Uncovering the Music of the Holocaust

German-born singer Ute Lemper has made it her business to give Holocaust victims a voice.

by Danielle Cantor

Raised in a Roman-Catholic family in Germany, Ute Lemper studied music, dance and drama and went on to star in musicals, film and television and perform concerts all over the world. She is internationally renowned for her interpretation of the work of composer Kurt Weill.

A prolific recording artist, Lemper was named Billboard's Crossover Artist of the Year in 1993/1994. She is also a painter, and authored an autobiography in 1995.

Most recently, Lemper collaborated with Italian pianist Francesco Lotoro, founder of Last Musik – an initiative to track down, transcribe and record all the music written in concentration camps during the Holocaust – in a New York City concert. Lotoro has already collected 17,000 scores, and Lemper performed a selection at the Center for Jewish History on April 6, 2016.

Lemper’s next concert – “The 9 Secrets,” a collaboration with Brazilian author Paulo Coelho – will be Friday, May 13th, 2016 at Symphony Space in New York City. 

How did you come to create your latest concert at the Center for Jewish History in New York?

Ute Lemper: Last year I was invited on the 27th of January – the liberation of Auschwitz, 70 years later – to a concert in Rome commemorating the Holocaust. But I’ve been involved for years now – it was almost 30 years ago that I recorded the first album in a series of “degenerate music” – as horrendous as that sounds; Entartete Musik is what the Nazis called it – music that was banned by the Nazis, most of it by Jewish composers. I’ve been the protagonist of this material for so long and pioneered it at the time. It was the first time these works had been recorded after the Weimar Republic. So I was very touched and honored to be invited to perform a few of those songs that were written in the ghettos and concentration camps.

 A composition by Waleria Anna Felchnerowska (Piecach/Starogard Gdański, Poland 3.11.1902 – 1984).  Image courtesy Last Musik.

A composition by Waleria Anna Felchnerowska (Piecach/Starogard Gdański, Poland 3.11.1902 – 1984).  Image courtesy Last Musik.

I started to research this material – especially the composers in Theresienstadt, which was the one concentration camp that united all the cultural elite at the time, and people were encouraged to compose and keep creating – and I met Francesco Lotoro, who is a very important man in this research. He has dedicated his life to archiving thousands of these songs collected from all over the world.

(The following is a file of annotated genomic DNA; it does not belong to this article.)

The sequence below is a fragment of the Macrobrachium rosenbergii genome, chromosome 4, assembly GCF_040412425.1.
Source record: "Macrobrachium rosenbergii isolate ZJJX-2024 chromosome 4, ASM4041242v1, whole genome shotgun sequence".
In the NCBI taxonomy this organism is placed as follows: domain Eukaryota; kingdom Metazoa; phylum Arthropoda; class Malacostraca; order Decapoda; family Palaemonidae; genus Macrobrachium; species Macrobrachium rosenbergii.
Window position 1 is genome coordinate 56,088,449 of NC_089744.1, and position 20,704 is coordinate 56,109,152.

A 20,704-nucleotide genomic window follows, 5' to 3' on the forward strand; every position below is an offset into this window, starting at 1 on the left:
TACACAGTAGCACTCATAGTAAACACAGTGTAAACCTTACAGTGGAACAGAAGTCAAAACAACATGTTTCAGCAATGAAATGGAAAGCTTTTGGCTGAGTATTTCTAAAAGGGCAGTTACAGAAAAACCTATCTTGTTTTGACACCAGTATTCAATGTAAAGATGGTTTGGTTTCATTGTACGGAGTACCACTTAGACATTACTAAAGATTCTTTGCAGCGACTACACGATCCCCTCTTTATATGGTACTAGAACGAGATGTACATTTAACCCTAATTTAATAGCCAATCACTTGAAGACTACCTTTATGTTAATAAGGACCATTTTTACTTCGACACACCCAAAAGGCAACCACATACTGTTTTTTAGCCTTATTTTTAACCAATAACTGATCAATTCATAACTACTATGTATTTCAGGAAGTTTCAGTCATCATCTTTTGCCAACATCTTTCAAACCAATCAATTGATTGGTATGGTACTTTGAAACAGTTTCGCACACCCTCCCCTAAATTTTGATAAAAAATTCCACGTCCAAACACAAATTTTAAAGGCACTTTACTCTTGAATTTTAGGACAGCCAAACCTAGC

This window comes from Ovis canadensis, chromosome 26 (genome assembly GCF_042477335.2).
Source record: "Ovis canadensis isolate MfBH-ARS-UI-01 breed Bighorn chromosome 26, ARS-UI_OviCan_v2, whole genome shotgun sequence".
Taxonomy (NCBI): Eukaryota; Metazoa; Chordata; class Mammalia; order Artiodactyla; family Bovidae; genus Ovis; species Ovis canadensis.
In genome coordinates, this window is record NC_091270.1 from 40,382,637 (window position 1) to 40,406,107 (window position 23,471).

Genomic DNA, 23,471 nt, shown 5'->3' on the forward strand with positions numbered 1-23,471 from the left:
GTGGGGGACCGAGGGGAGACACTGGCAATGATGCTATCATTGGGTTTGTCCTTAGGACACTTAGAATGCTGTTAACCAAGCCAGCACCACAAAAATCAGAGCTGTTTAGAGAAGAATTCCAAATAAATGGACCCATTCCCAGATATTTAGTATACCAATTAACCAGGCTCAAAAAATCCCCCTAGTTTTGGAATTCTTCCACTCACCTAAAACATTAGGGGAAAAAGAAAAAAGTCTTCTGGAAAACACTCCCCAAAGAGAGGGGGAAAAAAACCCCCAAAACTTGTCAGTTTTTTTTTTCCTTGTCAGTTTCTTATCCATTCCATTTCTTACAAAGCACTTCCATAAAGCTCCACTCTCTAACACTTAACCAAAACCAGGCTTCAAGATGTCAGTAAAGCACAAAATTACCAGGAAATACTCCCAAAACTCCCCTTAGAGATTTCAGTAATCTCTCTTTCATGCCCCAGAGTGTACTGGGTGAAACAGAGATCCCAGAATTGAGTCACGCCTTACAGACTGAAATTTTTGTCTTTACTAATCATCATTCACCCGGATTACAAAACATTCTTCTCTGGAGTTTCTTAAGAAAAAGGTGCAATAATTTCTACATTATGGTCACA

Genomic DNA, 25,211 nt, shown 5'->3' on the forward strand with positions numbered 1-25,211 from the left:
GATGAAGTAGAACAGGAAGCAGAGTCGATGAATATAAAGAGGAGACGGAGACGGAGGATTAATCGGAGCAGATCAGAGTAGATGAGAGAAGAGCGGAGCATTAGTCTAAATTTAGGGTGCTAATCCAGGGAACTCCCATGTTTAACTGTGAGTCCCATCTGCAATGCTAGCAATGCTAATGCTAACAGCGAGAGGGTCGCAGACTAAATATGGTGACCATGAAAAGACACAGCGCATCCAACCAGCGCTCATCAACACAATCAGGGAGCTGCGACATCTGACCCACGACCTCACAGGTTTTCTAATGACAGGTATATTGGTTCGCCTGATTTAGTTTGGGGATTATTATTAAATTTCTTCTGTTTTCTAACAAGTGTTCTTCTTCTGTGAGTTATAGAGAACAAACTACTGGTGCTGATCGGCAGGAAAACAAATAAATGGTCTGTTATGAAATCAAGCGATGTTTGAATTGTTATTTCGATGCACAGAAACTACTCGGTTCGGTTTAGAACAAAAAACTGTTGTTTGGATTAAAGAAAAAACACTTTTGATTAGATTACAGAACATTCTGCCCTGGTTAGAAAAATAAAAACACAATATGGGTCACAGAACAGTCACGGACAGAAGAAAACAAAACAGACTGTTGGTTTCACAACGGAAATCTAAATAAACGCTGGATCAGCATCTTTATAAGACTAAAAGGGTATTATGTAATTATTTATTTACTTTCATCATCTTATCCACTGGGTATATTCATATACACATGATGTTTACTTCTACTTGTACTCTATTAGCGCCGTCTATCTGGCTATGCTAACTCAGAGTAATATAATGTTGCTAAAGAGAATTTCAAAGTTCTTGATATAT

It’s unbelievable that there are only a few survivors left, and the world barely has time to listen to the stories that they carry around. That’s the biggest tragedy about it – and that’s really how I became involved in creating this concert evening.

I also have kept on my desk for 10 years now a book called Songs Never Silenced by Shmerke Kaczerginsky that my Mexican promoter Orly Beigel gave me – she’s half Israeli, also a child of a Holocaust survivor. And now inspired by this concert in Rome, and inspired by this friendship with Francesco Lotoro, I finally picked up this book again and was completely captivated by the songs. Shmerke Kaczerginsky survived the war and started collecting these songs that he had heard in the ghetto, in the camps, through word of mouth, through friends and through scripts that he had found. Some of them were songs that were sung at the labor camps – songs of joy, almost; like gospels in the cotton fields. There are lots of cradle songs for children – goodnight songs; songs of consolation. There are songs that portray the destiny of the Jewish people as they were driven out of the cities and into the ghetto, or when they walked in long lines like cattle over the fields, the mud, the dirt, toward wherever they were being driven. Some songs portray the murder of children in the ghettos, or mothers smuggling children out to give them a chance to survive with non-Jewish families. There were also songs sung in the lines waiting for a watery cup of soup, or walking toward the gas chambers. And there were some songs of hope – a lot of people still believed there was hope, especially in Theresienstadt – some of the composers and writers thought there was a light at the end of the tunnel.

The book is an unbelievable, heartbreaking collection. I looked through it and decided to create a concert with a selection of songs from the ghettos and the concentration camps.

JW: Growing up in Germany, how did the Holocaust figure into your social and cultural consciousness?

UL: It was a strange time. I was a child of the 1960s, so this was very close to the end of the war. We know that the Nazis went straight back into their jobs after the war – into their leading positions in factories and banks, and there was anti-Semitism for a long time after the war, and probably a complete denial of the Holocaust for quite a while. Also denial, by the way, of people who tried to fight Hitler and the Nazi party: They were called traitors until probably 15 years after the end of the war, before anyone admitted they were heroes.